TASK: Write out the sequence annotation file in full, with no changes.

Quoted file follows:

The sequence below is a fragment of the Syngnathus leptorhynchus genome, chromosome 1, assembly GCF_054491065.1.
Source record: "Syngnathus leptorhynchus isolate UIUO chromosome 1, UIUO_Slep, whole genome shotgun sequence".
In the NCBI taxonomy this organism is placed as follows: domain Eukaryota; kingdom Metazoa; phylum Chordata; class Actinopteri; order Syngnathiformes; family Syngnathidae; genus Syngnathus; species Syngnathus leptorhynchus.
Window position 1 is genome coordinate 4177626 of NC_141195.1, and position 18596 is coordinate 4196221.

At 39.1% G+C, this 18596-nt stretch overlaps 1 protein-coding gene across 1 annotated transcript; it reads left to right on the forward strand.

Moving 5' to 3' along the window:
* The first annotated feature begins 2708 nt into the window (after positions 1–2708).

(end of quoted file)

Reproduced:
The sequence below is a fragment of the Syngnathus leptorhynchus genome, chromosome 1, assembly GCF_054491065.1.
Source record: "Syngnathus leptorhynchus isolate UIUO chromosome 1, UIUO_Slep, whole genome shotgun sequence".
In the NCBI taxonomy this organism is placed as follows: domain Eukaryota; kingdom Metazoa; phylum Chordata; class Actinopteri; order Syngnathiformes; family Syngnathidae; genus Syngnathus; species Syngnathus leptorhynchus.
Window position 1 is genome coordinate 4177626 of NC_141195.1, and position 18596 is coordinate 4196221.

At 39.1% G+C, this 18596-nt stretch overlaps 1 protein-coding gene across 1 annotated transcript; it reads left to right on the forward strand.

Moving 5' to 3' along the window:
* The first annotated feature begins 2708 nt into the window (after positions 1–2708).